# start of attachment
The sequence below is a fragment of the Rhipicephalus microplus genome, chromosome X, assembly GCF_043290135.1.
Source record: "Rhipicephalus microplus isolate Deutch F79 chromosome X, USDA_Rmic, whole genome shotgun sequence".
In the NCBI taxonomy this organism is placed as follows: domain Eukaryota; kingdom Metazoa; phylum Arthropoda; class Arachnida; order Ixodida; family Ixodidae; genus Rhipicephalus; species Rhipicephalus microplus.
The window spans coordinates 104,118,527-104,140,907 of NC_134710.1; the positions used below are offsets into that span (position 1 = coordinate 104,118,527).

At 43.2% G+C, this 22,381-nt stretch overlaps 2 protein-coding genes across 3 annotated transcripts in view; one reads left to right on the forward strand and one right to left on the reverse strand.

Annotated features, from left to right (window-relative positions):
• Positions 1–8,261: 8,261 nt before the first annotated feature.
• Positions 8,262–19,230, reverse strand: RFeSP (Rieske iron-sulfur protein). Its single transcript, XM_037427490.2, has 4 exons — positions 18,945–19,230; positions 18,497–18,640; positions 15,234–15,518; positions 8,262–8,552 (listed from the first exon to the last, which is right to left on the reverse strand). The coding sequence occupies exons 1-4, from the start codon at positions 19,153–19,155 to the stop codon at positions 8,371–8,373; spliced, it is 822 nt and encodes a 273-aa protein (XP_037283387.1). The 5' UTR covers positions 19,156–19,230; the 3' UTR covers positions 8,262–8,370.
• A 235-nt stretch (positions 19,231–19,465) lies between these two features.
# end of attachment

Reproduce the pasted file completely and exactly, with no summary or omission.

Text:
The sequence below is a fragment of the Rhipicephalus microplus genome, chromosome X, assembly GCF_043290135.1.
Source record: "Rhipicephalus microplus isolate Deutch F79 chromosome X, USDA_Rmic, whole genome shotgun sequence".
In the NCBI taxonomy this organism is placed as follows: domain Eukaryota; kingdom Metazoa; phylum Arthropoda; class Arachnida; order Ixodida; family Ixodidae; genus Rhipicephalus; species Rhipicephalus microplus.
The window spans coordinates 104,118,527-104,140,907 of NC_134710.1; the positions used below are offsets into that span (position 1 = coordinate 104,118,527).

At 43.2% G+C, this 22,381-nt stretch overlaps 2 protein-coding genes across 3 annotated transcripts in view; one reads left to right on the forward strand and one right to left on the reverse strand.

Annotated features, from left to right (window-relative positions):
• Positions 1–8,261: 8,261 nt before the first annotated feature.
• Positions 8,262–19,230, reverse strand: RFeSP (Rieske iron-sulfur protein). Its single transcript, XM_037427490.2, has 4 exons — positions 18,945–19,230; positions 18,497–18,640; positions 15,234–15,518; positions 8,262–8,552 (listed from the first exon to the last, which is right to left on the reverse strand). The coding sequence occupies exons 1-4, from the start codon at positions 19,153–19,155 to the stop codon at positions 8,371–8,373; spliced, it is 822 nt and encodes a 273-aa protein (XP_037283387.1). The 5' UTR covers positions 19,156–19,230; the 3' UTR covers positions 8,262–8,370.
• A 235-nt stretch (positions 19,231–19,465) lies between these two features.